Oxford University is committed to recruiting the best and brightest students from all backgrounds. We offer a generous package of financial support to Home/EU students from lower-income households. (UK nationals living in the UK are usually Home students.)
These annual fees are for full-time students who begin this undergraduate course here in 2020.
Annual Course fees
(Channel Islands & Isle of Man)
Living costs for the academic year starting in 2020 are estimated to be between £1,135 and £1,650 for each month you are in Oxford. Our academic year is made up of three eight-week terms, so you would not usually need to be in Oxford for much more than six months of the year but may wish to budget over a nine-month period to ensure you also have sufficient funds during the holidays to meet essential costs. For further details please visit our living costs webpage.
A tuition fee loan is available from the UK government to cover course fees in full for Home (UK)/EU students undertaking their first undergraduate degree*, so you don’t need to pay your course fees up front.
In 2020 Oxford is offering one of the most generous bursary packages of any UK university to UK and EU students with a family income of around £42,875 or less, with additional opportunities available to UK students from households with incomes of £27,500 or less. This support is available in addition to the government living costs support. See further details.
Islands students are entitled to different support to that of students from the rest of the UK.
Please refer the links below for information on the support to you available from your funding agency:
Please refer to the "Other Scholarships" section of our Oxford Bursaries and Scholarships page.
*If you have studied at undergraduate level before and completed your course, you will be classed as an Equivalent or Lower Qualification student (ELQ) and won’t be eligible to receive government or Oxford funding
Additional Fees and Charges Information for Classics and English
There are no compulsory costs for this course beyond the fees shown above and your living costs.
Course data from Discover Uni provides applicants with statistics about undergraduate life at Oxford. But there is so much more to an Oxford degree that the numbers can’t convey.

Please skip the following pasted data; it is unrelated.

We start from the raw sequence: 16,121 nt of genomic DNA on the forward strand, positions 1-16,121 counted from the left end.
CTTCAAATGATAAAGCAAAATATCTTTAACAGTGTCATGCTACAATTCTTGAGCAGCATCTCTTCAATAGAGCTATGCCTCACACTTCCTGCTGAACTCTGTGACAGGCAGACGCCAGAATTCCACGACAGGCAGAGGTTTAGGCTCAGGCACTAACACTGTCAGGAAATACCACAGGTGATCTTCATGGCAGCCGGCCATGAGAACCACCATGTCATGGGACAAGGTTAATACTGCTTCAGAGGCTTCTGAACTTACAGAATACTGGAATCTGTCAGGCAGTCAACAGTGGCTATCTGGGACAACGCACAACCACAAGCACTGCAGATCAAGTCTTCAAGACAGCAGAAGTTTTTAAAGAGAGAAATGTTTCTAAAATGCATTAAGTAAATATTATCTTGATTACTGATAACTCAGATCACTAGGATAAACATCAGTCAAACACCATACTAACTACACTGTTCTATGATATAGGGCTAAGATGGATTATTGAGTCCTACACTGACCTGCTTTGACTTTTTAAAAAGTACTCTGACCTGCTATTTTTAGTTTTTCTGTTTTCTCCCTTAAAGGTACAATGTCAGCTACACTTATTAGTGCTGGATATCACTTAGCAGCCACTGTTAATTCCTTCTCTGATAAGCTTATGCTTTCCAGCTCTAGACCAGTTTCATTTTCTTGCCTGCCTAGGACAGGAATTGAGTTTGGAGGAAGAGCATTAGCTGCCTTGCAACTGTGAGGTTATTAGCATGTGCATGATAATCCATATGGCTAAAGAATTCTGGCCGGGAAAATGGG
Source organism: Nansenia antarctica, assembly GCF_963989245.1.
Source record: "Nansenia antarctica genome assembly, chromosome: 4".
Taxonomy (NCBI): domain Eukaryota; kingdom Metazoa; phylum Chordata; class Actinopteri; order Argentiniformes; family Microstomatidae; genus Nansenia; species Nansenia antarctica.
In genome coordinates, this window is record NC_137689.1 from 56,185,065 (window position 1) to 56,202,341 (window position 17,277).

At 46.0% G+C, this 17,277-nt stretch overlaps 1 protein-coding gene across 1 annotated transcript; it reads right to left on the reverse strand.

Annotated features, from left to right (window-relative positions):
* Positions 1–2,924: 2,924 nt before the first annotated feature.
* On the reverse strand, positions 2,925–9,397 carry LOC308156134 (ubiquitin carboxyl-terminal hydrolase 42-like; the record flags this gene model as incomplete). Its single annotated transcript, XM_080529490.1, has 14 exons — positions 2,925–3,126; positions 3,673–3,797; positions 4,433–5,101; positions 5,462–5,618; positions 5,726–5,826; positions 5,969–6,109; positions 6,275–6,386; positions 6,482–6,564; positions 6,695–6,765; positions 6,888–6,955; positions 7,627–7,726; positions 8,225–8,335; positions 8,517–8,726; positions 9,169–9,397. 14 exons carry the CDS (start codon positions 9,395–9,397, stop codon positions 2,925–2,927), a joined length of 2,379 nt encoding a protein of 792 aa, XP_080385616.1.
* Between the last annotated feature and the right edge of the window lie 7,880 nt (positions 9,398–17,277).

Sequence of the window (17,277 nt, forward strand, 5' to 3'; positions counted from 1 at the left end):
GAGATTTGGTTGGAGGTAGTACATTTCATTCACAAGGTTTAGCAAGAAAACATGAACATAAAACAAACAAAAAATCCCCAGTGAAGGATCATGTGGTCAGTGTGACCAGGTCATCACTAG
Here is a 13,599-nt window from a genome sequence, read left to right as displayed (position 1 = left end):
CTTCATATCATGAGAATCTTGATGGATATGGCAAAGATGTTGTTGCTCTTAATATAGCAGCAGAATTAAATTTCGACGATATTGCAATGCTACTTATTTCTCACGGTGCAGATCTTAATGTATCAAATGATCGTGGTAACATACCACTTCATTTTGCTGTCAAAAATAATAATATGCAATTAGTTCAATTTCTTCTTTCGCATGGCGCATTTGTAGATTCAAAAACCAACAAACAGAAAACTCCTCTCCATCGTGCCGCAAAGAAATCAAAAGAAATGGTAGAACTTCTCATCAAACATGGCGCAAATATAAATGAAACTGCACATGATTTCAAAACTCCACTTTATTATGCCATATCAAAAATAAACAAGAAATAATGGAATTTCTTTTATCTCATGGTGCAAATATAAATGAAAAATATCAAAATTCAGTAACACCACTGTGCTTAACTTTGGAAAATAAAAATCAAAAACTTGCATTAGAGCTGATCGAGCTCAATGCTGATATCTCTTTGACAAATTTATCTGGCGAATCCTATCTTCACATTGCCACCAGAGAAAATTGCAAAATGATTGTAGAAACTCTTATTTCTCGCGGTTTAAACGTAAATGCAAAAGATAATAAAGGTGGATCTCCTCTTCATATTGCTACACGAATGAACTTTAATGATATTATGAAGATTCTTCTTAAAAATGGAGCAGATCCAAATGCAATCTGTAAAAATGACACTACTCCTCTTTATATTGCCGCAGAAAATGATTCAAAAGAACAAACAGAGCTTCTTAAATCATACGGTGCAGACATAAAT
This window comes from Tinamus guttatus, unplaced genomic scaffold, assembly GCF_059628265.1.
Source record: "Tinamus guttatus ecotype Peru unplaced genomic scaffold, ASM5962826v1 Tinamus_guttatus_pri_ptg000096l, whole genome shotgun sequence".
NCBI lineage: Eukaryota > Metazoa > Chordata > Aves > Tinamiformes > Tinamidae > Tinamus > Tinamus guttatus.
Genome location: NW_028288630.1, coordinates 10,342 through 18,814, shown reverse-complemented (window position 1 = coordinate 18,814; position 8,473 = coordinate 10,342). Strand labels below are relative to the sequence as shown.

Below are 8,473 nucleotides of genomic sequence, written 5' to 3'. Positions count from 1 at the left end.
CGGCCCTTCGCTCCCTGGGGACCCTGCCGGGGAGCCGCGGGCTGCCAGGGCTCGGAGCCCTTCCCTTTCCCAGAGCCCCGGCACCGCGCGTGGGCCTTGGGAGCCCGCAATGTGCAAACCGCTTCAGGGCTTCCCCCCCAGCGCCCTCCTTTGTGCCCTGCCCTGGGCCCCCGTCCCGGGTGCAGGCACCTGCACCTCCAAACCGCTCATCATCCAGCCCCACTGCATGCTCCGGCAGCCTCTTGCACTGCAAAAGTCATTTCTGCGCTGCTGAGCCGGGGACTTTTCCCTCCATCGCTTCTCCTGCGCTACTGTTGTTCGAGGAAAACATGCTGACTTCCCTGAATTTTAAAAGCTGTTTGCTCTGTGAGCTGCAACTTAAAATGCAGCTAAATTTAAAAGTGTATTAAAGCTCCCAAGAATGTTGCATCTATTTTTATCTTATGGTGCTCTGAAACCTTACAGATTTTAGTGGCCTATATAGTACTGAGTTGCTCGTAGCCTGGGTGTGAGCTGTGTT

The Oxford tutorial
College tutorials are central to teaching at Oxford. Typically, they take place in your college and are led by your academic tutor(s) who teach as well as do their own research. Students will also receive teaching in a variety of other ways, depending on the course. This will include lectures and classes, and may include laboratory work and fieldwork. However, tutorials offer a level of personalised attention from academic experts unavailable at most universities.
During tutorials (normally lasting an hour), college subject tutors will give you and one or two tutorial partners feedback on prepared work and cover a topic in depth. The other student(s) in your college tutorials will be from your year group, doing the same course as you and will normally be at your college. Such regular and rigorous academic discussion develops and facilitates learning in a way that isn’t possible through lectures alone. Tutorials also allow for close progress monitoring so tutors can quickly provide additional support if necessary.
Our colleges are at the heart of Oxford’s reputation as one of the best universities in the world.
- At Oxford, everyone is a member of a college as well as their subject department(s) and the University. Students therefore have both the benefits of belonging to a large, renowned institution and to a small and friendly academic community. Each college or hall is made up of academic and support staff, and students. Colleges provide a safe, supportive environment leaving you free to focus on your studies, enjoy time with friends and make the most of the huge variety of opportunities.
- Each college has a unique character, but generally their facilities are similar. Each one, large or small, will have the following essential facilities:
- Porters’ lodge (a staffed entrance and reception)
- Dining hall
- Lending library (often open 24/7 in term time)
- Student accommodation
- Tutors’ teaching rooms
- Chapel and/or music rooms
- Green spaces
- Common room (known as the JCR).
- All first year students are offered college accommodation either on the main site of their college or in a nearby college annexe. This means that your neighbours will also be ‘freshers’ and new to life at Oxford. This accommodation is guaranteed, so you don’t need to worry about finding somewhere to live after accepting a place here, all of this is organised for you before you arrive.
- All colleges offer at least one further year of accommodation and some offer it for the entire duration of your degree. You may choose to take up the option to live in your college for the whole of your time at Oxford, or you might decide to arrange your own accommodation after your first year – perhaps because you want to live with friends from other colleges.
- While college academic tutors primarily support your academic development, you can also ask their advice on other things. Lots of other college staff including welfare officers help students settle in and are available to offer guidance on practical or health matters. Current students also actively support students in earlier years, sometimes as part of a college ‘family’ or as peer supporters trained by the University’s Counselling Service.